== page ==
# sudoku

sudoku, a MATLAB code which handles Sudoku puzzles.

The most interesting routine is sudoku_solve.m, which accepts a partially worked-out Sudoku, and returns a solution. It does this by using an exhaustive search. That is, it finds the first empty spot in the grid, and then tries, in turn, putting in each of the digits in that spot. Once it puts in the trial digit, it calls itself again with the slightly more filled-in puzzle. If the routine fills in the whole puzzle, it returns to the user. Otherwise, it backs up to the most recent trial digit, and increases it by one. And if that's not possible, because we got to "9", it sets that cell back to blank, and backs up to the previous trial digit.

If there is a solution, this procedure should find it. However, I don't know what the routine will do if there is no solution. I don't know what the routine will do if there are multiple solutions (I assume it just comes back with one solution.) And the routine does not check that your partially filled input puzzle is consistent (doesn't have a 12 in one cell, or two 5's in one row.)

A Sudoku has a lot of symmetry. You can permute the digits. You may swap two rows if they are in the same row of boxes. You may swap two columns if they are in the same column of boxes. You may swap two columns of boxes, or two rows of boxes. Each of these operations preserves the underlying structure of the Sudoku.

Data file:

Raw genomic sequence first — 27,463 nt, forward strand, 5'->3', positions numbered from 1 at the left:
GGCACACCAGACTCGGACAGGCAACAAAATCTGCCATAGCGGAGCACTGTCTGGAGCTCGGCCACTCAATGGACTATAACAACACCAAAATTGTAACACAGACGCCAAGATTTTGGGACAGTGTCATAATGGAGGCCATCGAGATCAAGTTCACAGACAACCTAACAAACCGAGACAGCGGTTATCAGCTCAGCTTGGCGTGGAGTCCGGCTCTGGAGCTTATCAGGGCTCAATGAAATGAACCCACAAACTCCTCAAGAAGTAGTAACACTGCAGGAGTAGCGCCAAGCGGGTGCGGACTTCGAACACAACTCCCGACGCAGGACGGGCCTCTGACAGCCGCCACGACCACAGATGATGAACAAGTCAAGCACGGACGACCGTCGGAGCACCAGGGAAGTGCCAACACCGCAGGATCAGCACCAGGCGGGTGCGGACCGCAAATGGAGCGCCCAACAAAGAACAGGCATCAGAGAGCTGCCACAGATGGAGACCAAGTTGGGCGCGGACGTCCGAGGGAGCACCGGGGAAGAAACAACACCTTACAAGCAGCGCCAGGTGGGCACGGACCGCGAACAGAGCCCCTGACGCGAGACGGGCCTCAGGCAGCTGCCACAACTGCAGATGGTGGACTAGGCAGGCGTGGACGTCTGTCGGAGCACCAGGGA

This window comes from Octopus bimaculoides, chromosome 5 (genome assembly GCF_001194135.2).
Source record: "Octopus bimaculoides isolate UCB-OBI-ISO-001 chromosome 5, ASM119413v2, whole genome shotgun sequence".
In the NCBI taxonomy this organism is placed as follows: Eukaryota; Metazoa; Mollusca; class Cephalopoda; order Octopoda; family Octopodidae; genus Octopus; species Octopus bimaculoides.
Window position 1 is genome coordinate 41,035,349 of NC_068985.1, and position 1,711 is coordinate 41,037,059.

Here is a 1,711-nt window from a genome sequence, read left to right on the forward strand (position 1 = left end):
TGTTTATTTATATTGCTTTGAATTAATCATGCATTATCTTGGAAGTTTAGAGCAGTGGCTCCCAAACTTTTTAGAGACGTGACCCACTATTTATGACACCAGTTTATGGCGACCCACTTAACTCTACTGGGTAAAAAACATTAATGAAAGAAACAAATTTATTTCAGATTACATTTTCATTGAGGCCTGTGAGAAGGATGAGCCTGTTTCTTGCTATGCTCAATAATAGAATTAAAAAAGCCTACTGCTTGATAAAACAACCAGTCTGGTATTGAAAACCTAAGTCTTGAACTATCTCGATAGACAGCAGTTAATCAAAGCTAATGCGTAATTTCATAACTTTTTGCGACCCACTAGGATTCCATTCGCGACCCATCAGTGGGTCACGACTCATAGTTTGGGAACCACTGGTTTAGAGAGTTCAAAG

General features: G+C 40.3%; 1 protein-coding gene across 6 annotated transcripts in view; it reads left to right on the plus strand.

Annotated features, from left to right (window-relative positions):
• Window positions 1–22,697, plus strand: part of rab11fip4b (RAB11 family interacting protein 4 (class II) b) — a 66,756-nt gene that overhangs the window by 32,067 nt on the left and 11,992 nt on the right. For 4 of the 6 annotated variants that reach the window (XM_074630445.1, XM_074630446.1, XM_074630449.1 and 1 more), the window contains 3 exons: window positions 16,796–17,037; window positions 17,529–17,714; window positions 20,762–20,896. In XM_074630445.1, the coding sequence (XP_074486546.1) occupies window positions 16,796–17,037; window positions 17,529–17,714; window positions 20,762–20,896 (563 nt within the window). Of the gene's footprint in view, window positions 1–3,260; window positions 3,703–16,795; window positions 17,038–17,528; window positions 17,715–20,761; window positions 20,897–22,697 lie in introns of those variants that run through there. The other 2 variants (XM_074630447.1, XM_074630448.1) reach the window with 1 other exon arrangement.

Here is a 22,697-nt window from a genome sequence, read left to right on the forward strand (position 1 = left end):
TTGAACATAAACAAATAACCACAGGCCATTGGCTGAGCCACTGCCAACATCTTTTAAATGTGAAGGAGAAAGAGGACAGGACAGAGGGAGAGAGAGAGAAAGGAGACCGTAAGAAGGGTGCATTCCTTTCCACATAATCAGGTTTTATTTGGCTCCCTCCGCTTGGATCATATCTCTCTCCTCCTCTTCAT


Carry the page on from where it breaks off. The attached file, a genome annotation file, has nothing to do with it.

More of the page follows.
### Languages:

sudoku is available in a MATLAB version.

### Related Data and Programs:

combo, a MATLAB code which includes several examples of backtracking routines used to solve problems such as the placement of Queens on a chessboard.

subset, a MATLAB code which includes several examples of backtracking routines used to solve problems such as the number of derangements (complete scramblings) of a set.

### Author:

GM Boynton wrote sudoku_solve.m.

### Reference:

1. Brian Hayes,
Unwed Numbers,
American Scientist,
Volume 94, pages 12-15, January-February 2006.
2. Robin Wilson,
The Sudoku Epidemic,
Focus,
pages 5-7, January 2006.

### Source Code:

Last revised on 18 February 2019.